--------------------------------------------------------------

Now remove the supply line. Voltage is no longer restrained, is it?
Energy is available from motor's rotating inertia, and as it's slowing down it acts as an induction generator.
And since the capacitor provides the magnetizing current, the voltage can rise to whatever is the motor's counter-emf capability.

I think that's why they want the capacitor sized slightly too small to provide full magnetizing current. That assures voltage decays rather than builds up.And i think "resonance" might be a red-herring here.---------------------------------------------------------------------------

In AC circuits we're taught that Q = X/R, also that it's the ratio of energy stored to energy dissipated per cycle.
It's tempting to think, as i did at first, that the circulating current goes high simply because of a high-Q resonant circuit. But upon working this in my alleged mind i changed my thoughts----
If the "induction generator" cannot find enough exciting current to maintain counter-emf, voltage will decay to zero from lack of excitation.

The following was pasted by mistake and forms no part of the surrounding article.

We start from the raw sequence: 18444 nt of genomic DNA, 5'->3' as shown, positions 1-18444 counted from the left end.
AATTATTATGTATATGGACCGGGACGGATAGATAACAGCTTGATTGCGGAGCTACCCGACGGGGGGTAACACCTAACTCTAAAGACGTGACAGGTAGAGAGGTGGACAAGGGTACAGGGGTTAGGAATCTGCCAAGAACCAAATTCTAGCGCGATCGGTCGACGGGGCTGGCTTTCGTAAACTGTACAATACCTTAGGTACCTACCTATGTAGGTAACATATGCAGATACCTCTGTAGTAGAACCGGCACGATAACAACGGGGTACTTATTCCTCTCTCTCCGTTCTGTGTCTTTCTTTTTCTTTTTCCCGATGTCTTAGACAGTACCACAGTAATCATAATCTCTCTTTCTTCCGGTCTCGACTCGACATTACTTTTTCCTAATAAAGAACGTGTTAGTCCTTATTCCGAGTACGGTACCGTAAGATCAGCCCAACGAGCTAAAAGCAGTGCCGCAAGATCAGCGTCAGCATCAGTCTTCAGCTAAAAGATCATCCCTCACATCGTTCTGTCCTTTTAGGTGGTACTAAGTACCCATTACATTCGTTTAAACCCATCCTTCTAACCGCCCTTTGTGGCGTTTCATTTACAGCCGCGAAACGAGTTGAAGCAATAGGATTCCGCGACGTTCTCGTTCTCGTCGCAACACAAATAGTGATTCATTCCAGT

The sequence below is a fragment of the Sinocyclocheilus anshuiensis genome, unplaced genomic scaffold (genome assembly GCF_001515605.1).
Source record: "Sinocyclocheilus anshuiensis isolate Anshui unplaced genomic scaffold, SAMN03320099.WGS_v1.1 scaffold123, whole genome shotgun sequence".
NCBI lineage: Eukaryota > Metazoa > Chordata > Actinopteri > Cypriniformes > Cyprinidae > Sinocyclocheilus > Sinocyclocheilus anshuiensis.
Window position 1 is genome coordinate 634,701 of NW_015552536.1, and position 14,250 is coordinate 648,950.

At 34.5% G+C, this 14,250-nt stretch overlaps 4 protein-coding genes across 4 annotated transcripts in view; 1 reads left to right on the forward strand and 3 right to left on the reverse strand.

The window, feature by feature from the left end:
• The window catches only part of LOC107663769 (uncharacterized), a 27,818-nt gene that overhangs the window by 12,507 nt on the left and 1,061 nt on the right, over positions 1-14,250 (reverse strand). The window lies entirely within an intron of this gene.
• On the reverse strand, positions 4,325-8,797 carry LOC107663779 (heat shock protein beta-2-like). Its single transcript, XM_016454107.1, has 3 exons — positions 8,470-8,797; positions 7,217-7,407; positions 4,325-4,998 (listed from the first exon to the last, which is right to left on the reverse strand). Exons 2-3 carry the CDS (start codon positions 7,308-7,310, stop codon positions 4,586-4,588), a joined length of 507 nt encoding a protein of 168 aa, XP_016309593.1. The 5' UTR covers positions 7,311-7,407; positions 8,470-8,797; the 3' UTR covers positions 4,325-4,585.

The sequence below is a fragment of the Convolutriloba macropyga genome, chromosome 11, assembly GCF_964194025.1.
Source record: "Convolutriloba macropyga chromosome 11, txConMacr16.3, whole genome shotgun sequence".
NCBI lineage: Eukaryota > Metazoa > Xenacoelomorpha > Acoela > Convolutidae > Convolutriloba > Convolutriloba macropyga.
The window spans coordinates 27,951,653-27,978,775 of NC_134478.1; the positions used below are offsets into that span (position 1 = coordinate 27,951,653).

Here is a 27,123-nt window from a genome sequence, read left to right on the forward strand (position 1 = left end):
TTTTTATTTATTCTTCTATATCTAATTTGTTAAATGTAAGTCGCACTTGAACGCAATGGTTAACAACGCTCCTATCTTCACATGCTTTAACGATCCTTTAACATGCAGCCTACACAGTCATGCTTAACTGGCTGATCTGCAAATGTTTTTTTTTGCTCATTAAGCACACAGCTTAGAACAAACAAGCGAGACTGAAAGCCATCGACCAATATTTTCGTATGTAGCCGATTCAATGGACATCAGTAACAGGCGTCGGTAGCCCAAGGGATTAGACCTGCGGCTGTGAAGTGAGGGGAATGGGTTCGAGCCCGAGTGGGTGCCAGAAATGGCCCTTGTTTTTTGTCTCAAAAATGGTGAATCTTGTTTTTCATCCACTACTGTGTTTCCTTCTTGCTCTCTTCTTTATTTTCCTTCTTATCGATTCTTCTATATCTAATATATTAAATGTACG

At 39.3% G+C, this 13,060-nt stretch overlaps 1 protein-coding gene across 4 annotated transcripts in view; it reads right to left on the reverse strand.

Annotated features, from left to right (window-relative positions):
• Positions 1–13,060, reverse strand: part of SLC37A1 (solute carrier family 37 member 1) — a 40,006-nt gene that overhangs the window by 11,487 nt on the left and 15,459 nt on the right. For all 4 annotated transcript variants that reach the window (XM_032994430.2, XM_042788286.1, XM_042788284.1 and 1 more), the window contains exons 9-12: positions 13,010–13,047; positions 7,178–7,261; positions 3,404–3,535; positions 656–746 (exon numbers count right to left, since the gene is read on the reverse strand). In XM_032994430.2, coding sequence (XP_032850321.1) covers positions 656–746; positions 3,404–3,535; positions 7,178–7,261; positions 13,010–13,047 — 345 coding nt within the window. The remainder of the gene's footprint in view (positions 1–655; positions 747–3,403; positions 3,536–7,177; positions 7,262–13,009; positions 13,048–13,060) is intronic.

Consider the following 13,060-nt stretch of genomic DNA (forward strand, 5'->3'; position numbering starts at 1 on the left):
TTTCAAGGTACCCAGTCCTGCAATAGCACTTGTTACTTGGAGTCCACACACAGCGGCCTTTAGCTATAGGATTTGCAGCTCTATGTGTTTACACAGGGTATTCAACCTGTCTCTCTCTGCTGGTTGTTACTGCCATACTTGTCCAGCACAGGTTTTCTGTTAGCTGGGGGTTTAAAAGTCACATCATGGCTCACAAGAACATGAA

That's why the notes cited earlier have such strong precautions against overcorrecting either an induction generator or a motor that has an over-running load. If the machine is spun by its load, it becomes an induction generator, and if it can find enough excitation, you'll have a positive feedback mechanism: more voltage = more exciting current = more voltage yet... just like any other self-excited generator

So right now I'm thinking it's more a matter of feedback math than of resonance math, and the point at which you reach instability from feedback theory just happens to be the same point at which it's electrically resonant. [insert red herring icon]

I may experiment with a pair of washing machine motors and some run capacitors when get back home...

Meantime, perhaps a genuine 'power systems' PF member could correct me.

old jim

@ Baluncore: